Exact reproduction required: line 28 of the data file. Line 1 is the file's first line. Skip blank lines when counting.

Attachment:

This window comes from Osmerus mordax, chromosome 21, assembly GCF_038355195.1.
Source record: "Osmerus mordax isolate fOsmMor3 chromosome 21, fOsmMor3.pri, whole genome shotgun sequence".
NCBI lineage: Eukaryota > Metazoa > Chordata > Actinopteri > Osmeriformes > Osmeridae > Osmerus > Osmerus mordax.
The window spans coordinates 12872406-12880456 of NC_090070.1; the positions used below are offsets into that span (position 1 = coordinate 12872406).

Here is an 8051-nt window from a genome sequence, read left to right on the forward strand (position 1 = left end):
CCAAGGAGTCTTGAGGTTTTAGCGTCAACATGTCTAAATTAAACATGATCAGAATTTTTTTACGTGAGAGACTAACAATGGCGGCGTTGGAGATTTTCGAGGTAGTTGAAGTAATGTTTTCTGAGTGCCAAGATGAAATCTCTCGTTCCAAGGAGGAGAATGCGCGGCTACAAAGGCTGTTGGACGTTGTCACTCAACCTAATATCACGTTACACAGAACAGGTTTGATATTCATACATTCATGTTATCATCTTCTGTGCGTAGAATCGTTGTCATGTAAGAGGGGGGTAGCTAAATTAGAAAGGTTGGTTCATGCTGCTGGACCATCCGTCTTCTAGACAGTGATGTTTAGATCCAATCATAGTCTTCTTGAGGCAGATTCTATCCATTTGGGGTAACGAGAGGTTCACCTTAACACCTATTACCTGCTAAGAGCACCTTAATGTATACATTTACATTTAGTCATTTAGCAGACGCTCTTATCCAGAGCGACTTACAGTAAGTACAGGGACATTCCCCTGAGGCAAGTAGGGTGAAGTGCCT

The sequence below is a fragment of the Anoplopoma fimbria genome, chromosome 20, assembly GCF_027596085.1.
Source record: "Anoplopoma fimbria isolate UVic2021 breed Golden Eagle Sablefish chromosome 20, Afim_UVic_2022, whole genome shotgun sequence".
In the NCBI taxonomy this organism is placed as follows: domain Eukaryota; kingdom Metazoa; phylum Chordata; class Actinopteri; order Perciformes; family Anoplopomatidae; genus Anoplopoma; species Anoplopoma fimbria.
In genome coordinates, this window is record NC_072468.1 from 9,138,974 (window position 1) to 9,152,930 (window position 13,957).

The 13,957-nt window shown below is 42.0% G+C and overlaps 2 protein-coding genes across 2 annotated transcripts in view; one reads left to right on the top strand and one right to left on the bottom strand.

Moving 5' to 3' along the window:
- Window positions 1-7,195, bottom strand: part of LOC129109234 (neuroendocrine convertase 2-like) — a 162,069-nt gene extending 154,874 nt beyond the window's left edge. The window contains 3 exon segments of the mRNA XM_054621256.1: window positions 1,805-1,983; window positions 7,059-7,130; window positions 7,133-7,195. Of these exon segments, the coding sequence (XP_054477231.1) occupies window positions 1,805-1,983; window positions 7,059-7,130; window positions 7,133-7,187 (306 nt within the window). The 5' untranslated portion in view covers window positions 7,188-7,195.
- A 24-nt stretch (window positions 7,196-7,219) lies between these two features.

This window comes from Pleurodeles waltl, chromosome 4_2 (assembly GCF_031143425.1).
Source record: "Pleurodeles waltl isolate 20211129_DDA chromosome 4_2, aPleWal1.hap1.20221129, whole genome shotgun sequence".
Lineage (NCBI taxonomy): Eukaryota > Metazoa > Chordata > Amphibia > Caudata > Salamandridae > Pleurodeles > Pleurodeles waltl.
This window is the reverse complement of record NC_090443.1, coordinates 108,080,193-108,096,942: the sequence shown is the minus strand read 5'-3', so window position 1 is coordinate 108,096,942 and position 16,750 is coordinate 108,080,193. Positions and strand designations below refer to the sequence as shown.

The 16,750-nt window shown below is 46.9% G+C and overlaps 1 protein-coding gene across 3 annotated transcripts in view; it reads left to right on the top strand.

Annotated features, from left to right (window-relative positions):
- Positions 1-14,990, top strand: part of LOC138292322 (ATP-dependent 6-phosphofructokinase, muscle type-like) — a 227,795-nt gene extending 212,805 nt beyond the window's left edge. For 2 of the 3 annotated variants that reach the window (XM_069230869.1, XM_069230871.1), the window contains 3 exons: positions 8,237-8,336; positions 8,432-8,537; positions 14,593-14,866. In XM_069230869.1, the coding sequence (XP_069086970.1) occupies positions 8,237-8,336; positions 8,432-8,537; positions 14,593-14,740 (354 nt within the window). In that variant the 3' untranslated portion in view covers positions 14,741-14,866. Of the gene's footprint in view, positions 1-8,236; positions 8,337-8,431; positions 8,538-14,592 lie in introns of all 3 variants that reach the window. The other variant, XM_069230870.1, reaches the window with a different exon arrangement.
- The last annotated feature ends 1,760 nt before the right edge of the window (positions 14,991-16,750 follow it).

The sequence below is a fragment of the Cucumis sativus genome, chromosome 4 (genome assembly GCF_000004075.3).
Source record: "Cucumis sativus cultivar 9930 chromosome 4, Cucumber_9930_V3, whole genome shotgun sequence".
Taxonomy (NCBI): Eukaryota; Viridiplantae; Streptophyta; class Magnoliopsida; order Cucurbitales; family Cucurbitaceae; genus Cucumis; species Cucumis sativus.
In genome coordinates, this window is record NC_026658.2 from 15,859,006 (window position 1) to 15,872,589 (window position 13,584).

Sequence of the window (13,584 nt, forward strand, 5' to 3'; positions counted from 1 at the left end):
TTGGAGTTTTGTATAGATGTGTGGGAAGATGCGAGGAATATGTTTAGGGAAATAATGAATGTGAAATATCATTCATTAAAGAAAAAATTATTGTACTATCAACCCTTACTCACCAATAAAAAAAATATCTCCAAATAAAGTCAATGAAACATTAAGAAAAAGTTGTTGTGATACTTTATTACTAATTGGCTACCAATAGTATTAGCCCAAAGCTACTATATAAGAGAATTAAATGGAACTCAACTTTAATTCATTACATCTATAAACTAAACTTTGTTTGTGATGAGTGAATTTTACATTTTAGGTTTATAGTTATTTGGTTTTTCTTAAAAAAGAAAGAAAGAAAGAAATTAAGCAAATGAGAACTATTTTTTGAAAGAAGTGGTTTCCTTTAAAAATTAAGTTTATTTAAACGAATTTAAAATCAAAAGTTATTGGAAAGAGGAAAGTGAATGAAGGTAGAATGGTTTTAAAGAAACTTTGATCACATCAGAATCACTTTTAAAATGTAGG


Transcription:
TTGGAGTTTTGTATAGATGTGTGGGAAGATGCGAGGAATATGTTTAGGGAAATAATGAATGTGAAATATCATTCATTAAAGAAAAAATTATTGTACTATCAACCCTTACTCACCAATAAAAAAAATATCTCCAAATAAAGTCAATGAAACATTAAGAAAAAGTTGTTGTGATACTTTATTACTAATTGGCTACCAATAGTATTAGCCCAAAGCTACTATATAAGAGAATTAAATGGAACTCAACTTTAATTCATTACATCTATAAACTAAACTTTGTTTGTGATGAGTGAATTTTACATTTTAGGTTTATAGTTATTTGGTTTTTCTTAAAAAAGAAAGAAAGAAAGAAATTAAGCAAATGAGAACTATTTTTTGAAAGAAGTGGTTTCCTTTAAAAATTAAGTTTATTTAAACGAATTTAAAATCAAAAGTTATTGGAAAGAGGAAAGTGAATGAAGGTAGAATGGTTTTAAAGAAACTTTGATCACATCAGAATCACTTTTAAAATGTAGG